Mindfulness Meditation

Living in the moment

Mindfulness meditation is paying attention to the present moment, deliberately and nonjudgmentally.

Welcome to ASF Mindfulness Meditation.

Each Saturday morning, you will be learning and practicing Anapana meditation, or meditation on the breath, which is the first step on the path of Vipassana, or insight meditation. This first step can be in and of itself a deeply beneficial practice. It is not necessary to move beyond this step, or sit longer than 20 minutes a day to receive the many scientifically documented benefits of a regular mindfulness meditation practice.

Woman meditating n beach

Come Join Us

Every Saturday Morning via Zoom

Mindfullness Meditation classes are held at Aikido of South Florida, from 8:30am to 9:30am.

Mindful Meditation Zoom Link

There is no cost to you... Nothing but your time, patience and desire to develop your inner peace and compassion.

Mindfulness meditation is simple, but not easy.

Be patient with and kind to yourself. Work at your own pace. If 5 minutes a day is all you can muster for now, then do 5 minutes a day. which is far more beneficial than 0 minutes a day. Don't let this become another chore on your "to-do" list. Your practice is a gift you give to yourself, and to all those with whom you interact.

Thich Nhat Hanh, a well-known mindfulness meditation teacher and Vietnamese Buddhist monk, has said that if one person in the family practices, the whole family benefits. I personally know this to be true. And this makes sense, doesn't it? If you are expanding your capacity for compassion, if you are finding peace within yourself, if you are less reactive, if you are more joyful, then you can't help but benefit the whole family (the whole community, the whole world).

But if it becomes a burden, then don't do it. This also makes sense. If it becomes drudgery, if you have to force yourself to sit and practice day after day, if you feel resentment for having one more thing to feel guilty about not doing, then it benefits no one; not you, and not anyone else.

May you be happy, peaceful, and liberated.

Benefits of Mindfull Meditation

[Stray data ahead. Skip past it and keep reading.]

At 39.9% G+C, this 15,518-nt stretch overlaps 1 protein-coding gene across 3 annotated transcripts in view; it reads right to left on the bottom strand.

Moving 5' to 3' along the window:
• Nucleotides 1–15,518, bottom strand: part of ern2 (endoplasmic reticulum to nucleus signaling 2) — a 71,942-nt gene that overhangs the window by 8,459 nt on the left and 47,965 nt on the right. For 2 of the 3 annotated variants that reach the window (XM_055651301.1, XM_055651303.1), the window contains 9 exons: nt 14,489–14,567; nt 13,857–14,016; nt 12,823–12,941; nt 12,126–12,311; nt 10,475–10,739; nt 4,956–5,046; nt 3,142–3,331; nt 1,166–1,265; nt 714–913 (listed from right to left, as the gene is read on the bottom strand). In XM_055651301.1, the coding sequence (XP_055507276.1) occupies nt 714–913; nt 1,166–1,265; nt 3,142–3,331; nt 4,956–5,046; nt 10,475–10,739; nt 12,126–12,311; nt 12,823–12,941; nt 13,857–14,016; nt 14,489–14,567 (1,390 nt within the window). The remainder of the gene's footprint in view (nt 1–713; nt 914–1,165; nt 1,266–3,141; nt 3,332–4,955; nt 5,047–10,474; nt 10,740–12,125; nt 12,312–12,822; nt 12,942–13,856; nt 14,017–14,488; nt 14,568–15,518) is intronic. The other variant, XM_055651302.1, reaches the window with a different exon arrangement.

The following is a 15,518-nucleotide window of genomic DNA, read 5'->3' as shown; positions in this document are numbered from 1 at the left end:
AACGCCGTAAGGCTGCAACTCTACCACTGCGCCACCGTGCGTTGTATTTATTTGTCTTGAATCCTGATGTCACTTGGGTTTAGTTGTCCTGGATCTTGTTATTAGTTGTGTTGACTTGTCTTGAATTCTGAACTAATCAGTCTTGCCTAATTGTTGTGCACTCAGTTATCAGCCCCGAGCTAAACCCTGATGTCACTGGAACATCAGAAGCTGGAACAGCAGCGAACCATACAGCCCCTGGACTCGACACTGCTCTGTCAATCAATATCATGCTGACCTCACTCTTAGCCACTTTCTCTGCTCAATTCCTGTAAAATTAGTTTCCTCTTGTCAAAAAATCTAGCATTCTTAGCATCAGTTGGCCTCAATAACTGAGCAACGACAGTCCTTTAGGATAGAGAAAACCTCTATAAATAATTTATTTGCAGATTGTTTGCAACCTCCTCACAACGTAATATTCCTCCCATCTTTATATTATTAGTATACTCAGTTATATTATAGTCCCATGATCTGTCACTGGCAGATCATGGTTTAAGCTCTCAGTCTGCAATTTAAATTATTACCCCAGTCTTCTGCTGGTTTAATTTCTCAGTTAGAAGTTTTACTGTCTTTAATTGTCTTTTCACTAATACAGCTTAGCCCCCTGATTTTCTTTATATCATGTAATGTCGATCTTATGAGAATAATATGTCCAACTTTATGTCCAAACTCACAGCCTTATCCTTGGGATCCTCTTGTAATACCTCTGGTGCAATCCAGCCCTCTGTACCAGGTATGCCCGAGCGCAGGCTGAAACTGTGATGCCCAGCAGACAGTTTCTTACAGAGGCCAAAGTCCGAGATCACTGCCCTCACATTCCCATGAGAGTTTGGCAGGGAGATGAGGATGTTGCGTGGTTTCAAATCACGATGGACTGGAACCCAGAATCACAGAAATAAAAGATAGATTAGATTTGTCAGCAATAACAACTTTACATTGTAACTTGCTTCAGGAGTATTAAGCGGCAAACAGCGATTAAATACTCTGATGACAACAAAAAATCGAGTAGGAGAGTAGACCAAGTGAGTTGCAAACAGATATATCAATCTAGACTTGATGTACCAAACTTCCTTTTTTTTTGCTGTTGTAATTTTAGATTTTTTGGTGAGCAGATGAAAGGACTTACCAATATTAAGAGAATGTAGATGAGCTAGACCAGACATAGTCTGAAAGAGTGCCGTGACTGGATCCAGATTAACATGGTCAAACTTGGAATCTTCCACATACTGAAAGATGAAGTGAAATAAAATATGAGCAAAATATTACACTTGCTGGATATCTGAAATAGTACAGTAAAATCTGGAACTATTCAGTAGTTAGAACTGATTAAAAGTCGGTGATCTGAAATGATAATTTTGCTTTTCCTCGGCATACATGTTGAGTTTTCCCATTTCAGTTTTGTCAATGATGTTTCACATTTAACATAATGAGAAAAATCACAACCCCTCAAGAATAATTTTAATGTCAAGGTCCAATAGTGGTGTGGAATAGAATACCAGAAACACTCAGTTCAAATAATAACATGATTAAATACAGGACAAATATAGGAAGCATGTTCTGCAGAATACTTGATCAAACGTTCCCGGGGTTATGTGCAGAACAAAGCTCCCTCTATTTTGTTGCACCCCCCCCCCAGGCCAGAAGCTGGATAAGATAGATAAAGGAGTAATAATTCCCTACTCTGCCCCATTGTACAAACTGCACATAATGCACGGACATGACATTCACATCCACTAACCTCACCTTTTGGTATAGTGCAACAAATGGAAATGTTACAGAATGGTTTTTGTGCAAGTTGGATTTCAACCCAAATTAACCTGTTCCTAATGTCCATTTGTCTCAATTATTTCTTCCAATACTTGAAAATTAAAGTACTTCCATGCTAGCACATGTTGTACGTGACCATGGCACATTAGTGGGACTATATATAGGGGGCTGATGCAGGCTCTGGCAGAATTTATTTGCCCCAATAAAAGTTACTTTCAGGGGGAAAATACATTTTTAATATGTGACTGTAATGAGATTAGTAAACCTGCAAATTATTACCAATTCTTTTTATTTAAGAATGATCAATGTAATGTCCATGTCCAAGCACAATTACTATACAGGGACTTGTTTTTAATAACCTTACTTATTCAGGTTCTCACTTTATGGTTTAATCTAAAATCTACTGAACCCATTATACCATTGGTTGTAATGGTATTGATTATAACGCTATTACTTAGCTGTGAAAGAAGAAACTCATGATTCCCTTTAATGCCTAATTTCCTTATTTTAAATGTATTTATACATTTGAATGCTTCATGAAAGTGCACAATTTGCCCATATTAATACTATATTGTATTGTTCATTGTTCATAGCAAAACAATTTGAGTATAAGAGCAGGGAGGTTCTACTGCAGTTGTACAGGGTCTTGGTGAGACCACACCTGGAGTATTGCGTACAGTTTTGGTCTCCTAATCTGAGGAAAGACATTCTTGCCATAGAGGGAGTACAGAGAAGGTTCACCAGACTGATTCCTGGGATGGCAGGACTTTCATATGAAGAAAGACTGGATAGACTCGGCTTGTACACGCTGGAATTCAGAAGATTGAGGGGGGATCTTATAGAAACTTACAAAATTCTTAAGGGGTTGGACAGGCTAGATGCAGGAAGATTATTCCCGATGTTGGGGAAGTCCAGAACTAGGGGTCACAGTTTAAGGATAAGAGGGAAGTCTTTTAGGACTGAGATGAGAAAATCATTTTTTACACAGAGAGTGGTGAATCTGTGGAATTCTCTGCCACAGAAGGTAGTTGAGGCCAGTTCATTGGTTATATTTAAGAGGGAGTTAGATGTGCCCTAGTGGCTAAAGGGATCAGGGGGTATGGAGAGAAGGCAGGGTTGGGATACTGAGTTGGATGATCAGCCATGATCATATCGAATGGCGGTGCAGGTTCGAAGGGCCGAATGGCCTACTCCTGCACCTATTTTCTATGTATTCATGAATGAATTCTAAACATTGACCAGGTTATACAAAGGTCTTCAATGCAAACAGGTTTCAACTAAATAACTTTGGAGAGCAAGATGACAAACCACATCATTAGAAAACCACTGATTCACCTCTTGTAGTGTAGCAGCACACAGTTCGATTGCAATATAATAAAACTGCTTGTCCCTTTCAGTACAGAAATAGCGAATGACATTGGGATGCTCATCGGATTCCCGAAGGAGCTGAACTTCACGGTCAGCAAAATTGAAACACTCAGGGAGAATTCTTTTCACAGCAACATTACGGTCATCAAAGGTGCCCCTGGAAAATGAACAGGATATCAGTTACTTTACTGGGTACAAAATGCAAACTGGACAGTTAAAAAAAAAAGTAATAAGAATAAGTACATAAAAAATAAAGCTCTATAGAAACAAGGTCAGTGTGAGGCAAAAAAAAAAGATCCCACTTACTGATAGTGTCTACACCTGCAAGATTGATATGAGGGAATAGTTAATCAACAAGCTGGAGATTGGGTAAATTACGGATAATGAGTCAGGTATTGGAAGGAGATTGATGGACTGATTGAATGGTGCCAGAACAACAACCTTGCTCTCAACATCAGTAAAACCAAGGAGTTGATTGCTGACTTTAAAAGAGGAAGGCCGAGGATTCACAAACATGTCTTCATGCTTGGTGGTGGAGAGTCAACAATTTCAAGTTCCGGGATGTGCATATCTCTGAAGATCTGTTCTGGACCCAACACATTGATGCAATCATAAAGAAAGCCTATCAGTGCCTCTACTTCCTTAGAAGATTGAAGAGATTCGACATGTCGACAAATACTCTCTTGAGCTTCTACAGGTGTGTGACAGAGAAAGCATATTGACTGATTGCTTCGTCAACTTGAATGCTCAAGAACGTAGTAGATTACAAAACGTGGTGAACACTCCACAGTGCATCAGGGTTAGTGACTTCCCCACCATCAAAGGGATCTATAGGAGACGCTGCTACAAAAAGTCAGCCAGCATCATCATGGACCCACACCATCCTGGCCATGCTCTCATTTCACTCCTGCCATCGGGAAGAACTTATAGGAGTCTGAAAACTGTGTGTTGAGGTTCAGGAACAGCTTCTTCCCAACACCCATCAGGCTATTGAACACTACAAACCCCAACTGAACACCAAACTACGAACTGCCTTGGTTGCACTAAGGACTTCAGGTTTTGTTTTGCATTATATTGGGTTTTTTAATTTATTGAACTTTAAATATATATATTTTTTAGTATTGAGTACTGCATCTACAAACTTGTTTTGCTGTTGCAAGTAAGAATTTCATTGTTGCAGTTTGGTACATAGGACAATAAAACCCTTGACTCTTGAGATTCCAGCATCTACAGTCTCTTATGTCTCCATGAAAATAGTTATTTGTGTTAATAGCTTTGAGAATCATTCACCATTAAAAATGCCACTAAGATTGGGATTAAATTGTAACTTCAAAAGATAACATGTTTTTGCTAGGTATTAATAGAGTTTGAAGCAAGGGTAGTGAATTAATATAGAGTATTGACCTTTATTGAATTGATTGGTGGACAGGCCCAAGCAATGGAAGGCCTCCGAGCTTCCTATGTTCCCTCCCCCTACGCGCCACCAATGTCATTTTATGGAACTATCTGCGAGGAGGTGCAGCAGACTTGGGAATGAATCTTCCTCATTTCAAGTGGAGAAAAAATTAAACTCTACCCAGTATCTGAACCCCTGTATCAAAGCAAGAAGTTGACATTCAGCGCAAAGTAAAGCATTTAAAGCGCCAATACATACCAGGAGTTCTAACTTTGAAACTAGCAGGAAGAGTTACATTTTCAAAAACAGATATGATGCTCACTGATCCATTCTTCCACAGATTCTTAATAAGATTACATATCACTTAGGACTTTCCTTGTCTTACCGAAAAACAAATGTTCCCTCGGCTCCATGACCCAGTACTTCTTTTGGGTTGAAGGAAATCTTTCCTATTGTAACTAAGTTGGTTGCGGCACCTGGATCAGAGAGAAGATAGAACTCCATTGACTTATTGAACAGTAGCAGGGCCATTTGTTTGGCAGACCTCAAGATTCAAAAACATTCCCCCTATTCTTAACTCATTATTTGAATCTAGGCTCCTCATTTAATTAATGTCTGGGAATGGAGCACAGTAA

• Reduced rumination
  • Stress reduction
  • Boosts to working memory
  • Improved Focus
  • Less emotional reactivity
  • More cognitive flexibility
  • Increased Relationship satisfaction
  • Numerous health benefits, including increased immune functioning, improvement to well-being, and reduction in psychological distress
  • Increased information processing speed
  • Improved task efficiency
  • Other benefits: Mindfulness has been shown to enhance self-insight, morality, intuition, and fear modulation.
Buddah with flower in front

Mindfulness Meditation Practice Quick Reference

  1. Keep your spine and neck aligned, torso erect, but not rigid. Sit in a manner that embodies dignity. If possible, sit without leaning on a back support. If you use a chair, place both feet flat on the floor. Wear loose, comfortable clothing and remove all items from your pockets. Place your hands in your lap, palms up, right resting in left (any position that allows your shoulders and arms to rest effortlessly is fine).
  2. Keep your eyes gently closed (reduces visual distractions, which can be very powerful). A half smile, the tip of the tongue resting where the upper palate and the upper teeth meet is the most relaxed position for the facial muscles.
  3. Focus your attention on the sensations of normal breathing as air passes in and out of the triangular area that includes your nostrils and nasal passages. If you are having trouble feeling any sensations, it is OK to take one or two deeper breaths, and then return to normal breathing.
  4. Nothing in particular is supposed to happen. There is no special state of mind you’re supposed to achieve. You are simply observing what is actually happening as it is happening, the actual sensations of normal breathing, without resisting the unpleasant, or grasping for the pleasant (equanimous mind). Simply witness in the present moment the actual sensations you experience.